A breakfast for champions

As part of its homecoming weekend, Southwest DeKalb held a Breakfast of Champions, honoring Hall of Fame Coach William 'Buck' Godfrey, above right, and former band director, Don Roberts, below center. Photos by Ashley Oglesby

The bonds made between classmates, teachers, players and coaches are invaluable in the halls of Southwest DeKalb High School (SWD). As they continue to support each other and “bleed blue and old gold,” the Panthers are certain to keep their traditions growing strong.

As a finale to their homecoming weekend, SWD held its second annual Breakfast of Champions, honoring Hall of Fame Coach William ‘Buck’ Godfrey and former band director, Don Roberts on Oct. 11.

Director of Active Living, Gregory White served as the master of ceremony.

The fundraiser was the vision of Head Coach and Athletic Director, Kathy Richie Walton to show recognition for students and athletes of the high school.

Jackie Alexander, parent volunteer, said, “It’s important for the younger kids who are still here and the athletes to just see that these [alumni and guest speakers] started here.”

This year’s ceremony brought more than 150 alumni, parents and students together to reminisce and share memories in the school’s cafeteria.

Roberts, the first keynote speaker, was introduced and awarded for his numerous accomplishments in the county, his efforts aided the DeKalb school system’s rank on the “Top 100 Communities in Music Education in America” in 2005 and 2008.

He recalled one of his first games at SWD against Valdosta High School. “Even in losing it was victorious because I found out the Southwest DeKalb tradition was so strong that it would not accept defeat.”

“I knew right then that I was in a special place,” said Roberts.

Roberts also has worked as an executive band consultant for the Twentieth Century Fox movie Drumline, was appointed associate producer for the ESPNU television series The Battle and led the SWD band in the 1997 Macy’s Thanksgiving Day Parade in New York City.

Under the guidance of Roberts more than 15,000 students participated in band and orchestra in DeKalb schools.
Roberts and his fellow chairmen helped supervise approximately 100 instrumental music directors, 19 high schools, 19 middle schools and 88 elementary schools.

The second keynote speaker Buck Godfrey is another key player in the history of SWD.

After 30 seasons as head football coach at SWD, his record of 273-89-1—including a state championship, state runner-up title and 13 regional titles—makes him the winningest football coach in DeKalb County history.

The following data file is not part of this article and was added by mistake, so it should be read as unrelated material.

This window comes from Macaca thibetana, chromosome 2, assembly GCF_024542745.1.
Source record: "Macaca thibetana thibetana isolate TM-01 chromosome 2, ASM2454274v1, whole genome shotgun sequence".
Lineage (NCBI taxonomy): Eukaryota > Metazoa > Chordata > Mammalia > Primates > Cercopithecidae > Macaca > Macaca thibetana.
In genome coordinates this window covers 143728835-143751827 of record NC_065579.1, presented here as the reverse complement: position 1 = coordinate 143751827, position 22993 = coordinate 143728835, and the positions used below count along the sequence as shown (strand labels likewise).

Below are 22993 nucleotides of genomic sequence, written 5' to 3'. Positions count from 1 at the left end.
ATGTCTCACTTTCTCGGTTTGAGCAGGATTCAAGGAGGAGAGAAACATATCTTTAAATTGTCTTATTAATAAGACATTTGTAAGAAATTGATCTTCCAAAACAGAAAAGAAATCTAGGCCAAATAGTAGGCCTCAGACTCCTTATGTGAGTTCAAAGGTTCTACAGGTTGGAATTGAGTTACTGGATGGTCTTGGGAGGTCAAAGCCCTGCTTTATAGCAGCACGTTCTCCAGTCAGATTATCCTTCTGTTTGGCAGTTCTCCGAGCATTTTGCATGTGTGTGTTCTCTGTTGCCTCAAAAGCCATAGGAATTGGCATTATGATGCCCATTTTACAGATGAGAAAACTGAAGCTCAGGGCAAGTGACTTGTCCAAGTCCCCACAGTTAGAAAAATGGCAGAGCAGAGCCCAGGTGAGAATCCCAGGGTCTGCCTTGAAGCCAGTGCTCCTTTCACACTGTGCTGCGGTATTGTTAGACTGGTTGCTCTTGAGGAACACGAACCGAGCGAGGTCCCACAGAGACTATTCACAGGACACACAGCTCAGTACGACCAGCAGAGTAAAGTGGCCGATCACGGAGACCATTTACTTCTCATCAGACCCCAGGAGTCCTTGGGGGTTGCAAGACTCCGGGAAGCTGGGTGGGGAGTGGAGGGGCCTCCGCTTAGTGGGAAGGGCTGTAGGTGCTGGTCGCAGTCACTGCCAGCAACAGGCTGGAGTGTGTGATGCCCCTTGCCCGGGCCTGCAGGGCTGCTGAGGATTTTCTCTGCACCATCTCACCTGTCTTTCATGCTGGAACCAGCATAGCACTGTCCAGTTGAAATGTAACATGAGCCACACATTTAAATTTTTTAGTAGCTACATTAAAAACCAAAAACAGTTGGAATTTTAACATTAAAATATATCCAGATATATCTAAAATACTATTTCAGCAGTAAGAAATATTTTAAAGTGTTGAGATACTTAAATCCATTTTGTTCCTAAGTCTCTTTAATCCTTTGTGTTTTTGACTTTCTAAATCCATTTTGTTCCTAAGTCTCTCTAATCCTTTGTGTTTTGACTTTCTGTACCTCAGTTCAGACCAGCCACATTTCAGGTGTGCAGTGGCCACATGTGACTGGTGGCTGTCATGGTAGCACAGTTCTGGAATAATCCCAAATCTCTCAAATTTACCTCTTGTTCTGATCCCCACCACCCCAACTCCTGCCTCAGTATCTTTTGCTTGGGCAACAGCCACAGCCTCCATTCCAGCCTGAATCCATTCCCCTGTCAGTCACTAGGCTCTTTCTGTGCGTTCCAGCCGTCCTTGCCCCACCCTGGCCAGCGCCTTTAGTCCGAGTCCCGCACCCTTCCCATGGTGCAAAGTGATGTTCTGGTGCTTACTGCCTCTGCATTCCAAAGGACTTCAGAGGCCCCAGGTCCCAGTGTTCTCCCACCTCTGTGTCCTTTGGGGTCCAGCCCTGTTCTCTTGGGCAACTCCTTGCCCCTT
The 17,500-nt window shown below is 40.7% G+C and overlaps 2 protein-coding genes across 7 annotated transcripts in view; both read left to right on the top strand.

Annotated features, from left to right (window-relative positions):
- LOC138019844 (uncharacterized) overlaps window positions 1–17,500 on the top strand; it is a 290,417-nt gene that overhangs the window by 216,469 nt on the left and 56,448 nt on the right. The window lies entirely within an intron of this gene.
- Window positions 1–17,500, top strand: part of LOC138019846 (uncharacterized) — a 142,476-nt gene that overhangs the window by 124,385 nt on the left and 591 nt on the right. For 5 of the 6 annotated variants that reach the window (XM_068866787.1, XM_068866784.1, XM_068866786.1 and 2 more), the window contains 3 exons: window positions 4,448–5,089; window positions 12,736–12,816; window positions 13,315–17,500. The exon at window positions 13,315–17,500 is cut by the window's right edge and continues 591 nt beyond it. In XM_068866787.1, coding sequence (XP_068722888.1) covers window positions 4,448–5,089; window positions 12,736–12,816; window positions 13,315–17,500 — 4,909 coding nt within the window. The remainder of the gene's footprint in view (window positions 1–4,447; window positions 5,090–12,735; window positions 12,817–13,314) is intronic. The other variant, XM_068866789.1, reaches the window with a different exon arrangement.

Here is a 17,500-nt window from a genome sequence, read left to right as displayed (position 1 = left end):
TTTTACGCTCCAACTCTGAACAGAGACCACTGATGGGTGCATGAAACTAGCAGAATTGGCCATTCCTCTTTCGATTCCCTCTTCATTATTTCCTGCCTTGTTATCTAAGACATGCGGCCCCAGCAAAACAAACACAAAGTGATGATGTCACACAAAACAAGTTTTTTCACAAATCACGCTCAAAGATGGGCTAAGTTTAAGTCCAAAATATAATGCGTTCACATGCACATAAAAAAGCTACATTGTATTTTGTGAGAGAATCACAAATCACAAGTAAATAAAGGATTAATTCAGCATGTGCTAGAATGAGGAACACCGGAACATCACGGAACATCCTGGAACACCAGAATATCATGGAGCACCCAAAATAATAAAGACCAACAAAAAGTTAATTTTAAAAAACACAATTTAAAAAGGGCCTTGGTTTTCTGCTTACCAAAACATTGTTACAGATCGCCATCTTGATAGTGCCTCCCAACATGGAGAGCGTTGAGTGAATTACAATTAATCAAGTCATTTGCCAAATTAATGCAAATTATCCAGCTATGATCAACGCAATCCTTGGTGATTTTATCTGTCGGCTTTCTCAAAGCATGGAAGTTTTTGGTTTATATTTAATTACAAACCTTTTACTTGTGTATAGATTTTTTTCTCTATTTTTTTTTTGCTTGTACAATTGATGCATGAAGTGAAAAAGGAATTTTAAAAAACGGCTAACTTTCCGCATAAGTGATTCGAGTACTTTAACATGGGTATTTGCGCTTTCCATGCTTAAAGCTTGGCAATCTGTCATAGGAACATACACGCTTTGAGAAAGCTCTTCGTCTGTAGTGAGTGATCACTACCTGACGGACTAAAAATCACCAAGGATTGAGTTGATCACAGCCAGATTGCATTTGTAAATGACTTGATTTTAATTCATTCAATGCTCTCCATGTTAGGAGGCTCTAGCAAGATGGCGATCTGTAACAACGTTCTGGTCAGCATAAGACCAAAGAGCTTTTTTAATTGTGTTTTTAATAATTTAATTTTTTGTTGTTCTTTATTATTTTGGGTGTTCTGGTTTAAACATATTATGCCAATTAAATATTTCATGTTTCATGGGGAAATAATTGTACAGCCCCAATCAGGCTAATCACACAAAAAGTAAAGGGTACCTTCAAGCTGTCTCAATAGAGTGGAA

Godfrey is also the winningest Black coach in the state.

Upon moving to Atlanta from South Carolina to obtain his master’s degree in English from Atlanta University (now Clark Atlanta), Godfrey began coaching baseball at Gordon High School. Under his tenure that team won 25 games and advanced to the playoffs.

In 1976, a time when Georgia schools began to integrate, Godfrey moved to Towers High School as the football team’s offensive coordinator and the school’s first Black male teacher.

However, it was at Southwest DeKalb High School where Godfrey found a home.

In 1983 he joined the SWD panther family and became the school’s first Black head football coach.

“This school, Southwest Dekalb, is a big oak tree. It’s root goes deep, maybe 60 miles down. It’s built on family. It’s built on teamwork. It’s built on guts. It’s built on unselfishness. It’s built on love. It’s built on character. It’s built on integrity,” said Godfrey.

He prides himself on being a leader for his community.

“My daddy loved Joe Lewis. He loved Sugar Ray Robinson. He loved Jackie Robinson. Those guys when they played or when they fought, they represented the Black community. It wasn’t about them,” said Godfrey.

He added, “When I came to Southwest I represented my family in South Carolina and I represented the Black race.”

“I wanted to be the best Black coach possible and represent my boys in the most positive way that I could.”

Many of Godfrey’s former players echoed similar sentiments, “He was an example of a proud Black man,” said Steven Davenport, a junior wide receiver on Godfrey’s first team in 1983.

“He came in and really gave us a beacon of what it really meant to be Black men.”

In addition to being a coach and mentor, Godfrey is a published author of three books: Moods of a Black Man, Songs for My Father, and The Team Nobody Would Play, a memoir about playing little league in the Jim Crow South.

In planning for next year the Panthers are hoping to bring more legendary alumni, parents, volunteers and local supporters to the school.

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